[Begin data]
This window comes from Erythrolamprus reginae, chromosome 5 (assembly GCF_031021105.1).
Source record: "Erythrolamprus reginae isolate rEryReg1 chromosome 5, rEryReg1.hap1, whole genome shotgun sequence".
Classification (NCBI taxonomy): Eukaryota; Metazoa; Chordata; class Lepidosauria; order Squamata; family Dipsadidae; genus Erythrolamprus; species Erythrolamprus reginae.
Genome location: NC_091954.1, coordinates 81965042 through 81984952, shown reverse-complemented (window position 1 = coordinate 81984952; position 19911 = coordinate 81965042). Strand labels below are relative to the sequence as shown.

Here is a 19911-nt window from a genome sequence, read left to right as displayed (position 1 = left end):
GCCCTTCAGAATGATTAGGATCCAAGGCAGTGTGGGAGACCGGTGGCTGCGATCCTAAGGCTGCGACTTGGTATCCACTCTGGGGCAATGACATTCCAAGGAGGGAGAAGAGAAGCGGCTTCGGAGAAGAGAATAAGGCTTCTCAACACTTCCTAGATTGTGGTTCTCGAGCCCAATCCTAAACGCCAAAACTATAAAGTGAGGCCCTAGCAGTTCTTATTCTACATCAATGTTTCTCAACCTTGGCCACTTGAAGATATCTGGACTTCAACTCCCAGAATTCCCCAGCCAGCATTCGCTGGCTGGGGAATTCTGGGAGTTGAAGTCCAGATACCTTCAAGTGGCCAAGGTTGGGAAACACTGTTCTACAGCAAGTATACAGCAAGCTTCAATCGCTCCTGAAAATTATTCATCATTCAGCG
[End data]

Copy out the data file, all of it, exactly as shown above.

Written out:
This window comes from Erythrolamprus reginae, chromosome 5 (assembly GCF_031021105.1).
Source record: "Erythrolamprus reginae isolate rEryReg1 chromosome 5, rEryReg1.hap1, whole genome shotgun sequence".
Classification (NCBI taxonomy): Eukaryota; Metazoa; Chordata; class Lepidosauria; order Squamata; family Dipsadidae; genus Erythrolamprus; species Erythrolamprus reginae.
Genome location: NC_091954.1, coordinates 81965042 through 81984952, shown reverse-complemented (window position 1 = coordinate 81984952; position 19911 = coordinate 81965042). Strand labels below are relative to the sequence as shown.

Here is a 19911-nt window from a genome sequence, read left to right as displayed (position 1 = left end):
GCCCTTCAGAATGATTAGGATCCAAGGCAGTGTGGGAGACCGGTGGCTGCGATCCTAAGGCTGCGACTTGGTATCCACTCTGGGGCAATGACATTCCAAGGAGGGAGAAGAGAAGCGGCTTCGGAGAAGAGAATAAGGCTTCTCAACACTTCCTAGATTGTGGTTCTCGAGCCCAATCCTAAACGCCAAAACTATAAAGTGAGGCCCTAGCAGTTCTTATTCTACATCAATGTTTCTCAACCTTGGCCACTTGAAGATATCTGGACTTCAACTCCCAGAATTCCCCAGCCAGCATTCGCTGGCTGGGGAATTCTGGGAGTTGAAGTCCAGATACCTTCAAGTGGCCAAGGTTGGGAAACACTGTTCTACAGCAAGTATACAGCAAGCTTCAATCGCTCCTGAAAATTATTCATCATTCAGCG